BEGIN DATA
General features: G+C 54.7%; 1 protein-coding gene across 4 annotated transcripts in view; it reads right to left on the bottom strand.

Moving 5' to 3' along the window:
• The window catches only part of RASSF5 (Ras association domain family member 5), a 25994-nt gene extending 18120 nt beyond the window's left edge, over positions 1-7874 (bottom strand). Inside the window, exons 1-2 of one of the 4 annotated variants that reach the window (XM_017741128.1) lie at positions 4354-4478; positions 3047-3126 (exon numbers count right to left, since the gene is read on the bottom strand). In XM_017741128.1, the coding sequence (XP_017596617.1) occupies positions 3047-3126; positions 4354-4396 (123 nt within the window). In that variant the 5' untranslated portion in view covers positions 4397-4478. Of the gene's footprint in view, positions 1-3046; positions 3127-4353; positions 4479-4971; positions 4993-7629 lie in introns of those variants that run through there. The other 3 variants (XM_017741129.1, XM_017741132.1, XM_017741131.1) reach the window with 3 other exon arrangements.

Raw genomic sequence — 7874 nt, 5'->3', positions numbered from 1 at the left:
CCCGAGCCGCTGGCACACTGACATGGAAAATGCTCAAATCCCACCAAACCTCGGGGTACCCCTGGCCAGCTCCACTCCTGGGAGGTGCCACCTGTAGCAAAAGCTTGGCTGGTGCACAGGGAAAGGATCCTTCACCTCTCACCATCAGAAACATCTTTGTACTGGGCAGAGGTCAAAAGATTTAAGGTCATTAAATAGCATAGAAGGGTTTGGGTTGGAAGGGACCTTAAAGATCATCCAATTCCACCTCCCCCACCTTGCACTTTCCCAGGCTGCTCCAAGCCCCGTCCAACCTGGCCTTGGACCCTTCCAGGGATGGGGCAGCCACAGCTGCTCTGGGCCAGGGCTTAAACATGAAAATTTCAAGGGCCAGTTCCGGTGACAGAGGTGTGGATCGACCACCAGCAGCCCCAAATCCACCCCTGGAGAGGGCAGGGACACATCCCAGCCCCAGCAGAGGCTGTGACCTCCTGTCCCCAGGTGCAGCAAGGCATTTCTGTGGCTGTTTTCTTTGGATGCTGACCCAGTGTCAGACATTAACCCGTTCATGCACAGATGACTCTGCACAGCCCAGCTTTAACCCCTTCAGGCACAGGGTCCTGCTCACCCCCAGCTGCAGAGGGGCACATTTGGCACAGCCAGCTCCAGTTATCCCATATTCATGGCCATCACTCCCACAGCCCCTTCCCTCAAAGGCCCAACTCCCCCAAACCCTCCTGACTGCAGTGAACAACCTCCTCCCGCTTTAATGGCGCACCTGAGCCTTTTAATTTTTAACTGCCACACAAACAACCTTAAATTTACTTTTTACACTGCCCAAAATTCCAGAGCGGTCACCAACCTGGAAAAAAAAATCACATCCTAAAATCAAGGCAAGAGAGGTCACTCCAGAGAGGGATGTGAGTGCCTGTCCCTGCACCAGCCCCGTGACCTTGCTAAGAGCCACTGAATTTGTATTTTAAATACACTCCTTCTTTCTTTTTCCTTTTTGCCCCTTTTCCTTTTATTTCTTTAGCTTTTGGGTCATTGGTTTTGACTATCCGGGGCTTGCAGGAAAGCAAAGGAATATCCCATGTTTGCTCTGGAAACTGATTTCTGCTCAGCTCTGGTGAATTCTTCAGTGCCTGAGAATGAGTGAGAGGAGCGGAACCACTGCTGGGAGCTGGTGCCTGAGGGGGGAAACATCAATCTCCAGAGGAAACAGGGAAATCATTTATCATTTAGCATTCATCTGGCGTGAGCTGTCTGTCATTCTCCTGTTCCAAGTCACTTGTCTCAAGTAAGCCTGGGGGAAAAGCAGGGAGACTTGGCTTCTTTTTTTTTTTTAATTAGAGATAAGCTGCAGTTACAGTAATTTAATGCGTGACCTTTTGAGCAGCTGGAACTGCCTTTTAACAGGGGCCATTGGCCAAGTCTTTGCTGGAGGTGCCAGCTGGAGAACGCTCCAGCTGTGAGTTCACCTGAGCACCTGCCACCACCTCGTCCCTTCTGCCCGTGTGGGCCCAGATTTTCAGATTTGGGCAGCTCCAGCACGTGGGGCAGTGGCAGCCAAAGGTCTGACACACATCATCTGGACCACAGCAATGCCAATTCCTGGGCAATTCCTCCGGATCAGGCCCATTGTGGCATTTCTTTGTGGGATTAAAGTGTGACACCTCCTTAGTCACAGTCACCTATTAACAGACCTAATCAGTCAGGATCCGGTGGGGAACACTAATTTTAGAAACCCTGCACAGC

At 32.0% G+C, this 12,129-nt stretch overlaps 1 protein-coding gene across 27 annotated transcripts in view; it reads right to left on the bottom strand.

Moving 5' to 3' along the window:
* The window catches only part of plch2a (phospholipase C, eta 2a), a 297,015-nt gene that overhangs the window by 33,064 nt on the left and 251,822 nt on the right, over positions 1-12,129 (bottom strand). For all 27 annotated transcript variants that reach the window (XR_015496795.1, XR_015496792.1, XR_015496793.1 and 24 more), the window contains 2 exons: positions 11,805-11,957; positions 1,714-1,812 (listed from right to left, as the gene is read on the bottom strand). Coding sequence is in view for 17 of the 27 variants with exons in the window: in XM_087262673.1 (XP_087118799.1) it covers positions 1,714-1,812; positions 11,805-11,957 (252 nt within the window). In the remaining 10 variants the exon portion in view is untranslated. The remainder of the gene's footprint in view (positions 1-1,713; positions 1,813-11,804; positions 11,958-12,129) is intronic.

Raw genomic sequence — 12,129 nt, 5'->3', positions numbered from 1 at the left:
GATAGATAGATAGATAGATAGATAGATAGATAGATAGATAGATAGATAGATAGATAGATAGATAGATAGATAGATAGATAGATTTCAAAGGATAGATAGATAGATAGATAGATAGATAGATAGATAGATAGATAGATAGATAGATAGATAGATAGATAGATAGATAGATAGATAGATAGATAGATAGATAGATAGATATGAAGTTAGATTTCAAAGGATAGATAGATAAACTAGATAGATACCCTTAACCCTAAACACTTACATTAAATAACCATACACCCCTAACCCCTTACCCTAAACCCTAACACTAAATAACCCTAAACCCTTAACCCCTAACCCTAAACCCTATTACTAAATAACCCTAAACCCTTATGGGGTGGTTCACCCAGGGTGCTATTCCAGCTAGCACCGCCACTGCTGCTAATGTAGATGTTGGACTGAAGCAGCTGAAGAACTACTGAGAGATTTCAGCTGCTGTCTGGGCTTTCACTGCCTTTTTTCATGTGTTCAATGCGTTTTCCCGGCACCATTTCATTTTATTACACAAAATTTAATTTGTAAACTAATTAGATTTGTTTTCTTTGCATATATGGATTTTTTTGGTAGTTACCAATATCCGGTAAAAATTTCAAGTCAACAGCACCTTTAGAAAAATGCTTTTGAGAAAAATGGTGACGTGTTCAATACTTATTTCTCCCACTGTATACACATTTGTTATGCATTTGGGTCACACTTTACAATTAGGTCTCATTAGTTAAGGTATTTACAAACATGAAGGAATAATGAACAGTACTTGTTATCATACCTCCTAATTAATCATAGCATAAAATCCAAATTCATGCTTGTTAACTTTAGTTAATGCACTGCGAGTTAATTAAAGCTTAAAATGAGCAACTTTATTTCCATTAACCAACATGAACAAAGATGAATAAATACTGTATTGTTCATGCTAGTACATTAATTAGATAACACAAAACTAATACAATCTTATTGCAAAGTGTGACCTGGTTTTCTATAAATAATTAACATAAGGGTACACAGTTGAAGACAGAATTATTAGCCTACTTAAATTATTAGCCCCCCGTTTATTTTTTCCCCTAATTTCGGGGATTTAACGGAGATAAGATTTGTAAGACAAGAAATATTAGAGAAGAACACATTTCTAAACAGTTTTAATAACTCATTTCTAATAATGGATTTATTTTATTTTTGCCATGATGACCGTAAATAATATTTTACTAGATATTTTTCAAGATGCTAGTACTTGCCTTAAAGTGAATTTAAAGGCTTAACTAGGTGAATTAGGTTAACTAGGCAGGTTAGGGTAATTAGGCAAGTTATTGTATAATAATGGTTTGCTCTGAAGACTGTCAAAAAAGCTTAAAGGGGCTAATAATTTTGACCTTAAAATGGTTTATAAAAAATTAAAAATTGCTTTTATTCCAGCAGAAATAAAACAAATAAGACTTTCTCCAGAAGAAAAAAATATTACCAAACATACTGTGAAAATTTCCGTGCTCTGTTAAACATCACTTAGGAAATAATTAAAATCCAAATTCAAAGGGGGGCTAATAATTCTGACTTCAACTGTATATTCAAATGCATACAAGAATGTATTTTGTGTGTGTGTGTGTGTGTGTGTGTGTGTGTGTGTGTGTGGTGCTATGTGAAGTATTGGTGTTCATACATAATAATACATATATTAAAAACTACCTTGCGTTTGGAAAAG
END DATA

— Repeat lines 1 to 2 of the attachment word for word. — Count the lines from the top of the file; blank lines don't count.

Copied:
General features: G+C 54.7%; 1 protein-coding gene across 4 annotated transcripts in view; it reads right to left on the bottom strand.

Moving 5' to 3' along the window: